Honouring one of Guyana’s music legends
Rudy (Boysie) Bishop (left) at the ceremony held in his honour
Rudy (Boysie) Bishop (left) at the ceremony held in his honour

Guyana has many personalities and people who have put the country on the world stage ever since we became independent.
These were sentiments expressed on occasion to honour Rudy (Boysie) Bishop, a musical icon, legend, and leader of the Chronicle Atlantic Steel Orchestra. The Pepperpot Magazine sat down with the musical legend to discuss his life, music, and legacy.

Rudy Bishop M.S is a man and a movement. He is actively pursuing life goals, and as he puts it, “neither chronological nor biological circumstances can derail” them.
“Cap”, as he fondly called, which is the abbreviation for captain, is the first son of 14 siblings and was born on February 5, 1945, in Kitty in the capital city of Georgetown.
Bishop told us that he was just a teenager when he developed his natural talent for music.

“From the first time I heard it, I developed a natural affection for steel band. I could resist the urge to embrace the pan, as the medium through which I couldn’t express my power, purpose, and presence in this life. I grew up at a time and in a culture where my parents decided their children’s professional pursuits,” Bishop recalled.
Bishop shared that though he was encouraged to follow his dreams as a pan-player, his father had preferred him to have a sound academic education for his son’s security.
The music legend noted that when conflict often developed, he was flogged for opposing his father’s strict guidelines against his compulsive association with the steel band. However, the music legend managed to preserve his passion.

According to him, he pursued his passion and became an arranger, composer, director, and creative genius.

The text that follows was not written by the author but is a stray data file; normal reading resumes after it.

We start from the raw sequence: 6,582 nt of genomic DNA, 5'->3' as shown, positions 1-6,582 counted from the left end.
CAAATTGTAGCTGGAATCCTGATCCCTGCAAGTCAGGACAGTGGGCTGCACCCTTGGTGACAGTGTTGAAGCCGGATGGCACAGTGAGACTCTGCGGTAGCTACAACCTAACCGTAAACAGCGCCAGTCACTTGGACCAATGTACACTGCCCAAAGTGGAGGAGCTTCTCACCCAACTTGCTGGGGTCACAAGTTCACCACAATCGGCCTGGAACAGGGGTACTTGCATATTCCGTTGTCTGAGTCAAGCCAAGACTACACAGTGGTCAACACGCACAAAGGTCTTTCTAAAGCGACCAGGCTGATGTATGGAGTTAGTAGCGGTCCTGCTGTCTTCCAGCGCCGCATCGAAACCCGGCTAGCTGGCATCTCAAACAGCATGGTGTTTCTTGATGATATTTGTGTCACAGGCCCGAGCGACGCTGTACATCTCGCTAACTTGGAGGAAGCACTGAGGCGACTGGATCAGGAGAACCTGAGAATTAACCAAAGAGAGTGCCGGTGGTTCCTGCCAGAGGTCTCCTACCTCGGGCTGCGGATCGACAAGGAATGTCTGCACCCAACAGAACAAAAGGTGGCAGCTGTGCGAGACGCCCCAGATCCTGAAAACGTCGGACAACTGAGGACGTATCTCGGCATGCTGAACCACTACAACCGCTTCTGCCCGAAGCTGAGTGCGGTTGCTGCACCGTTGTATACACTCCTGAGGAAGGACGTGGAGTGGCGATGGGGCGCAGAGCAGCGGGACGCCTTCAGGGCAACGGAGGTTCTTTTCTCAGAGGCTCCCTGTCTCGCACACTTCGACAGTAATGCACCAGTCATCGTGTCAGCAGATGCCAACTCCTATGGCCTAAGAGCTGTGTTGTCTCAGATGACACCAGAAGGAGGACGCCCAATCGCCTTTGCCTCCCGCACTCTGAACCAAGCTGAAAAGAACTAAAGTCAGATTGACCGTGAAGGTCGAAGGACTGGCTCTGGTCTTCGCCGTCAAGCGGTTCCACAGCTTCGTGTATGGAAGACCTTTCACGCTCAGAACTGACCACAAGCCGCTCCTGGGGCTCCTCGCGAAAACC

He played Guyanese folk music, regular pop songs, and international classical pieces all on the pan.
Rudy recalled that it was his exceptional abilities and skills in pan music that led him to a swearing-in ceremony at Parliament, where he was sworn in as a cultural representative and subsequently received the Medal of Service award.

Rudy (Boysie) Bishop (left) at the ceremony held in his honour

Honoured at a simple ceremony
Recently, Rudy Bishop was honoured as he celebrated 50 years in the music business. Among them was a veteran broadcaster and proprietor of Guyenterprise Company, Vic Insanally, who recalled the days of Bishop and himself growing up in Pike Street, Kitty as small boys.
“To me, tonight it is like a reunion of seeing someone who has done so well come back and celebrate with us. Boysie, my friend for so many years, just like Eddie Grant hails from Plaisance, Boysie hails from Kitty.

In those days, when the train was running, it made two stops, Plaisance and Kitty, when the train left its terminal at the corners of Lamaha and Carmicheal Streets,” Vic recalled during his recount of the good old days.
He recalled that when he went to live in Kitty with his mom and six siblings, he became closely knitted together with Boysie, who lived not too far from him with his family. Boysie’s family comprised 14 siblings.

Vic recalled that there were hard days but happy days, and everything that was needed was provided.
Vic’s recollection of Boysie was that he came from humble beginnings and a very religious family.
The name Atlantic came because Bishop used to practice with the band on the seawall, Vic noted during his recollection.

Meanwhile, Former Mayor and, at that time, Guyana’s Prime Minister, Hamilton Green, also shared some memories of growing up with this music legend.
“Rudy came to my attention many years ago when the steel pan was regarded as a second-class function. Rudy took the steel pan to a higher level; he introduced what he called the brass and steel, but Rudy’s vision resulted in music of tremendous beauty and universal acceptance. Rudy and others produced music that has brought to people in every continent of the world,” Green noted.

In his acceptance speech, Rudy noted that sports and culture have no allegiance to anyone.
Bishop also noted that for him, in training his band members, many of whom are teenagers and those who have gone into the world and made a name for themselves, “education is the key and it is critical to possess if you are going to stand out in this world.”


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